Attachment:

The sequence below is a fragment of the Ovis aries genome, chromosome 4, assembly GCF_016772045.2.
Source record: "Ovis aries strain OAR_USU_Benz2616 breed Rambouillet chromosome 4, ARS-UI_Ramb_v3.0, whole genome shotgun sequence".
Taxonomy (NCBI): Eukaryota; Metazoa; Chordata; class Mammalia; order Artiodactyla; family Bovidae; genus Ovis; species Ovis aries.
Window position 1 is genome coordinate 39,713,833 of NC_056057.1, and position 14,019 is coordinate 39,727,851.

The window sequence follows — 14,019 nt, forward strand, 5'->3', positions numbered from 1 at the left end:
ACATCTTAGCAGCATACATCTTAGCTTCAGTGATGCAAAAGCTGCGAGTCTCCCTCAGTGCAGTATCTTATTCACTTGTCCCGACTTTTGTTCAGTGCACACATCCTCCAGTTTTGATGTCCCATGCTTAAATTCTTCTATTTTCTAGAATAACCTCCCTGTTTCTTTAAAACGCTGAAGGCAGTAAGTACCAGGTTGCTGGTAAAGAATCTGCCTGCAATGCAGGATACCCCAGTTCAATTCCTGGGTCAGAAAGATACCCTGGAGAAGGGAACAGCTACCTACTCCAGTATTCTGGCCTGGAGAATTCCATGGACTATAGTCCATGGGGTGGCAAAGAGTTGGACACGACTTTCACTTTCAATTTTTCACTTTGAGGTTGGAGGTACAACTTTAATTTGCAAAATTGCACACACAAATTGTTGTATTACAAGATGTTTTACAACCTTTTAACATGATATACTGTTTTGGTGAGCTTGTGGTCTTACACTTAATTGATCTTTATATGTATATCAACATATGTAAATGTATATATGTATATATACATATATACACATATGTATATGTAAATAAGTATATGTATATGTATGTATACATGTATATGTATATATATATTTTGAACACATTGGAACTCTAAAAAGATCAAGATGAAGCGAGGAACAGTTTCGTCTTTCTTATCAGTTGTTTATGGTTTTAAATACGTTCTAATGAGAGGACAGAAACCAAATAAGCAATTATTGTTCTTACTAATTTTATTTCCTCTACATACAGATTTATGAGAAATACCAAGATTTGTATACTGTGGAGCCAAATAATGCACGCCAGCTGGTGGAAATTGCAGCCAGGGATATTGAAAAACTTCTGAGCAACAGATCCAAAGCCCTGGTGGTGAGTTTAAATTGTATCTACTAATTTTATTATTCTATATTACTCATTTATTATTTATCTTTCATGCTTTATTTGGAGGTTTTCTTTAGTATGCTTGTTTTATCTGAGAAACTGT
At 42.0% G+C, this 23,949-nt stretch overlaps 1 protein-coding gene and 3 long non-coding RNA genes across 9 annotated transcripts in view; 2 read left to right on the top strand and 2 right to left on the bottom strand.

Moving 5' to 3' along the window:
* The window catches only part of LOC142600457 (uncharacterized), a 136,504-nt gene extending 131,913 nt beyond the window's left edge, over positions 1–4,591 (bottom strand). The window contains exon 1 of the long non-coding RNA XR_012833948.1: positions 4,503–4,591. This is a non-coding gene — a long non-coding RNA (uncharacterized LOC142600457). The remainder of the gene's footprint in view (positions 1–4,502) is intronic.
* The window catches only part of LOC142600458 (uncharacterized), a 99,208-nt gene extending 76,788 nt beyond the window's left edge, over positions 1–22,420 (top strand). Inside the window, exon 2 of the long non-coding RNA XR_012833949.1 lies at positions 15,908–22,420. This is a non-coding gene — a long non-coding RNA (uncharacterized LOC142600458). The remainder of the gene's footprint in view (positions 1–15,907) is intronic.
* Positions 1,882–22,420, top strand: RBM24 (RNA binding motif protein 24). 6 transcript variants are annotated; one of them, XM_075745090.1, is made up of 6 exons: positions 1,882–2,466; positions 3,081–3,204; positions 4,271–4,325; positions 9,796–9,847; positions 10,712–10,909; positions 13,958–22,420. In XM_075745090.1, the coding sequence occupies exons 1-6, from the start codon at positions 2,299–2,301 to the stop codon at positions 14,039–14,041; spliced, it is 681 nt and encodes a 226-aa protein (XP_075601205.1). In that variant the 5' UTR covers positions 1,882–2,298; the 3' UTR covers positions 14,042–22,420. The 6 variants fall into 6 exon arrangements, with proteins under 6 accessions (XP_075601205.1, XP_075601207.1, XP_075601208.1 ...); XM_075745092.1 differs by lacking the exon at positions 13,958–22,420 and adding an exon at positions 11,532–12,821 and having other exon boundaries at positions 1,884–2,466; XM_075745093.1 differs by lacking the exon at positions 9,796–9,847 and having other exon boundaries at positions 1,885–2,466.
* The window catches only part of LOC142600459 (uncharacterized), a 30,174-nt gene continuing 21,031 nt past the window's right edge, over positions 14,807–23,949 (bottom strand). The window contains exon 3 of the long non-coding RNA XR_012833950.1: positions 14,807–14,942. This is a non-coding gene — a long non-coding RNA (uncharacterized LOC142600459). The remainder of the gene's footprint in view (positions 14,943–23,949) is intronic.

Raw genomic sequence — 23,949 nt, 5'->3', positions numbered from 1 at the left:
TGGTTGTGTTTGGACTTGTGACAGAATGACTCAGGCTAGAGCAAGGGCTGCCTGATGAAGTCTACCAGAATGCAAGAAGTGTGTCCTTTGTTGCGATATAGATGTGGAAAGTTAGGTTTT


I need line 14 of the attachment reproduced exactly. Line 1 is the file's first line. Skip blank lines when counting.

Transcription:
TGGTTGTGTTTGGACTTGTGACAGAATGACTCAGGCTAGAGCAAGGGCTGCCTGATGAAGTCTACCAGAATGCAAGAAGTGTGTCCTTTGTTGCGATATAGATGTGGAAAGTTAGGTTTT